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Lütfiye Akkurt, İpek Alemdaroğlu Gürbüz, Ayşe Karaduman, and Öznur Tunca Yilmaz

Duchenne muscular dystrophy (DMD) is the most common neuromuscular disease, seen in 1 in every 3600 live male births. DMD occurs as a result of many mutations in the dystrophin gene of the X chromosome. The mean age of diagnosis, when symptoms are first seen, is 4 years ( 5 , 17 , 28 ). Clinically

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Maarten K.N. Stessel, Imelda J.M. de Groot, and Mariska M.H.P. Janssen

Duchenne muscular dystrophy (DMD) is a progressive X-linked disorder characterized by progressive muscle wasting and weakness, resulting in loss of functional abilities. Functional deterioration leads to loss of independence and a reduced quality of life ( 2 ). As a result, it is important to

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Stephen P. Sayers

Duchenne muscular dystrophy (DMD) is a disease affecting muscle fiber integrity in boys that leads to progressive weakness in skeletal muscle and premature death. Currently, there is no known cure for the disease. Different interventions have been explored to delay the progression of the disease and improve the quality of life for the DMD patient. Physical activity is one treatment that has generated controversy due to the increased mechanical stress placed on the muscle during contraction. This review explores the literature in animal models and human DMD patients and evaluates the known theoretical risks and benefits of increased physical activity in DMD patients.

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Danielle Peers, Lindsay Eales, Kelvin Jones, Aidan Toth, Hernish Acharya, and Janice Richman–Eisenstat

). NMCs represent a category of diverse and rare genetic conditions, including many forms of muscular dystrophy, that involve the progressive, irreversible weakening of impacted muscle groups, which can lead to increasing mobility, fine motor, respiratory, speech, swallowing, and sensory impairments

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Patricia E. Longmuir and Oded Bar-Or

This study examined gender, disability type, age, and specific diagnostic category in relation to habitual physical activity levels (HPA), perceived fitness (PF), and perceived participation limitations (PPL) of youths, ages 6 to 20 years, in Ontario, Canada. Data collected through a mailed survey (Longmuir & Bar-Or, 1994) were reanalyzed using ANOVA and chi square statistics to provide new information. The 458 girls and 499 boys were classified by disability type: physical, chronic medical, visual, and hearing. Significant differences (p < .01) were between (a) HPA and disability type, specific diagnostic category, and age; (b) PF and disability type; and (c) PPL and disability type. Gender did not influence the results. Youths with cerebral palsy, muscular dystrophy, and visual impairment had the most sedentary lifestyles.

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Nancy Spencer-Cavaliere and E. Jane Watkinson

This study explored the perspectives of children with disabilities regarding the concept of inclusion in physical activity. Participants were children (two girls, nine boys, Mage = 10 years, five months, age range: 8–12 years) with disabilities, including cerebral palsy, fine and gross motor delays, developmental coordination disorder, muscular dystrophy, nemaline myopathy, brachial plexus injury, and severe asthma. Children’s perspectives on inclusion in physical activity (e.g., sports, games, and play) were explored through semistructured interviews. Interviews were digitally audio taped and transcribed verbatim. Data were analyzed through content analysis. Three themes emerged from the data: gaining entry to play, feeling like a legitimate participant, and having friends. These themes were associated with feeling included to varying degrees in sports, games, and play. In essence, it was the actions of others that were the prominent features identified by children that contributed to feeling more or less included in physical activity contexts. These results are discussed in relation to inclusion in physical education, recreation, and unstructured free play.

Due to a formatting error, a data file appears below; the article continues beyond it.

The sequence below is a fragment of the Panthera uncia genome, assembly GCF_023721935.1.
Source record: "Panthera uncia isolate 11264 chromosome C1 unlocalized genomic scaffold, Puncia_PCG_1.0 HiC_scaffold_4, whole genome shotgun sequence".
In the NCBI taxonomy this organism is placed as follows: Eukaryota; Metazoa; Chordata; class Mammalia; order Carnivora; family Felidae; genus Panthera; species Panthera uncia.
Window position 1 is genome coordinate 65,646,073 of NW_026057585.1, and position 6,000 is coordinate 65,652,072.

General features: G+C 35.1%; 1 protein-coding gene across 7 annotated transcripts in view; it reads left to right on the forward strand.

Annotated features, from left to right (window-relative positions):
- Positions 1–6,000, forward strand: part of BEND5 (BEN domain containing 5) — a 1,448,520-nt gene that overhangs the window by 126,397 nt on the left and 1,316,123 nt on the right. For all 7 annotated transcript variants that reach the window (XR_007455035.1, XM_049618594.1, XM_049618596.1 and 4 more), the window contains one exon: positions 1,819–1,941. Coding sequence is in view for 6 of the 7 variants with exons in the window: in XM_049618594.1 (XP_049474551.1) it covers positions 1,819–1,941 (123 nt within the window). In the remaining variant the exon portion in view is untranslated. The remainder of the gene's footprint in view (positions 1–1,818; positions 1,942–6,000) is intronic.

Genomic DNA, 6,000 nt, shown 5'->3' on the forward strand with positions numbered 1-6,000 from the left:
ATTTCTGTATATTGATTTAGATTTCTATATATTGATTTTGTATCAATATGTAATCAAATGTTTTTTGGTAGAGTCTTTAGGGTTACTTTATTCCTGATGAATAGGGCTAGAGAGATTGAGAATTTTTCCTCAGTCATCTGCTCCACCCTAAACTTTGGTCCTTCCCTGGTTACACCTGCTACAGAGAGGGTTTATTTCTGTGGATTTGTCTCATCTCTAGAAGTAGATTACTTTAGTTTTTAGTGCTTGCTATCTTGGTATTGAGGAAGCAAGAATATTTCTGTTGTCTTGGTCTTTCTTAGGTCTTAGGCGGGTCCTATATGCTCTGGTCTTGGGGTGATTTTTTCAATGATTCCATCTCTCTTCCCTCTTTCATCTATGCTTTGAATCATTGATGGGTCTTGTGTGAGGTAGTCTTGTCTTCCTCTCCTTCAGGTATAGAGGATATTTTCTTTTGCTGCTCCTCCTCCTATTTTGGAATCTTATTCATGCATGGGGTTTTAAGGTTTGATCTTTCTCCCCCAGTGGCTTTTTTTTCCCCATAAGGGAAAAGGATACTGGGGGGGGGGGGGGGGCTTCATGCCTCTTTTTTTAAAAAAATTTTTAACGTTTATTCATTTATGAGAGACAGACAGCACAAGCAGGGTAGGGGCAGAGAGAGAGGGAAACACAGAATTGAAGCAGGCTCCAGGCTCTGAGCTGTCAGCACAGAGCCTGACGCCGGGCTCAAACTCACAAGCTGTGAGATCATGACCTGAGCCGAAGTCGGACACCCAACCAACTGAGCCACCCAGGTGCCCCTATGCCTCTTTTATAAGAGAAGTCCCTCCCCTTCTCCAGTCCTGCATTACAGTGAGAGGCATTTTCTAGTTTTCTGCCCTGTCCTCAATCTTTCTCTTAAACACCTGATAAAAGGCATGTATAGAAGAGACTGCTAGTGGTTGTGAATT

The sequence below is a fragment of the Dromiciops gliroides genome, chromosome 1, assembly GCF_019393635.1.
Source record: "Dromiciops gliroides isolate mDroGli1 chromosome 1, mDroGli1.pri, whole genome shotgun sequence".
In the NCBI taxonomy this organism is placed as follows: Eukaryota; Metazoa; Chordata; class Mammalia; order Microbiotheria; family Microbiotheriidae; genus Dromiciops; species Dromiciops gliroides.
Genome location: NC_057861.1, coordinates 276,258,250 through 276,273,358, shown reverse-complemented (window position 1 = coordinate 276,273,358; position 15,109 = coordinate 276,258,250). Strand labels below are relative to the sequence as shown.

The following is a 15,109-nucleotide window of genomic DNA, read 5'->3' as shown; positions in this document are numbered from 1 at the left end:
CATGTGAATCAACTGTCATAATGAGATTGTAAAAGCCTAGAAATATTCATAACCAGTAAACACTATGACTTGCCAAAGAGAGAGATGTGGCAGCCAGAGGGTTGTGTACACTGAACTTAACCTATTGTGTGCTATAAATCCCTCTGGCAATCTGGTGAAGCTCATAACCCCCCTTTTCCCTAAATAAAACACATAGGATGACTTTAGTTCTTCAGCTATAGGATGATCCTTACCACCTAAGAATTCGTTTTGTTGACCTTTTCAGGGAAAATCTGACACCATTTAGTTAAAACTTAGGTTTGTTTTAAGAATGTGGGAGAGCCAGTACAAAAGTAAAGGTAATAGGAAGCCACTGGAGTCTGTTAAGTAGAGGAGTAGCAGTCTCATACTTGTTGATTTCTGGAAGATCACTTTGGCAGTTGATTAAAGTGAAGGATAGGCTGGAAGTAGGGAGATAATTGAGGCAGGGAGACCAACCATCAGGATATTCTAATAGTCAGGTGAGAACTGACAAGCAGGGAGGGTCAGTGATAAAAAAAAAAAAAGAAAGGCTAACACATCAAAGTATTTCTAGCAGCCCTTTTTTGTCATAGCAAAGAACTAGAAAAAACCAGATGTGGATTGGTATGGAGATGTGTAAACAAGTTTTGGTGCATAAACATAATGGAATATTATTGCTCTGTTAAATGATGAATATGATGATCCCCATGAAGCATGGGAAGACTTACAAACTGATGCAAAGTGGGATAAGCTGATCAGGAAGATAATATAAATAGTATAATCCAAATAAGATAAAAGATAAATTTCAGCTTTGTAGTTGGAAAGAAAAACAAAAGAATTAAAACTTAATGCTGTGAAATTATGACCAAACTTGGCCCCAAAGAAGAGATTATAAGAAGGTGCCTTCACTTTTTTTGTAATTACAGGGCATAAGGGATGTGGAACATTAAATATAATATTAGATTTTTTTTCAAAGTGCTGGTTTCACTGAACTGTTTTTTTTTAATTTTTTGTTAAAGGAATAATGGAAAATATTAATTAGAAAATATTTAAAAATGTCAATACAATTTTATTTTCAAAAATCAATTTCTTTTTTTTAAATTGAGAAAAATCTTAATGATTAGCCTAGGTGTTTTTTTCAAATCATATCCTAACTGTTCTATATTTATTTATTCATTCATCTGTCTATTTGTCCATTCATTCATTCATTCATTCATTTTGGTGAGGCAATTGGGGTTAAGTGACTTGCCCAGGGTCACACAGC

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Carlo Massaroni, Eugenio Cassetta, and Sergio Silvestri

Duchenne muscular dystrophy . Eur Respir J . 2010 ; 35 ( 5 ): 1118 – 1125 . PubMed doi:10.1183/09031936.00037209 10.1183/09031936.00037209 8. LoMauro A , Romei M , Priori R , Laviola M , D’Angelo MG , Aliverti A . Alterations of

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Laura A. Prieto, Justin A. Haegele, and Luis Columna

of these studies used the term “mental retardation”), and two (12.5%) studies included individuals with a variety of different physical disabilities. Five other studies included the following disabilities: various nonspecified motor disabilities, visual impairment, muscular dystrophy, and profound

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Karlee Naumann, Jocelyn Kernot, Gaynor Parfitt, Bethany Gower, and Kade Davison

provide more useful and valuable information, such as who may benefit most from accessing these services. Other than the five conditions previously mentioned, there appears to be limited literature for other neurological conditions, such as spina bifida (SB) and muscular dystrophy (MD), and surprisingly

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Anna Carin Aho, Elisabeth Renmarker, Malin Axelsson, and Jenny Jakobsson

 years. There was a variation in the participants’ diagnosis, but a majority of the participants had been diagnosed with Duchenne or limb-girdle muscular dystrophy ( n  = 9) or cerebral paresis ( n  = 6). Physical functional abilities varied among the participants. Two of the participants walked without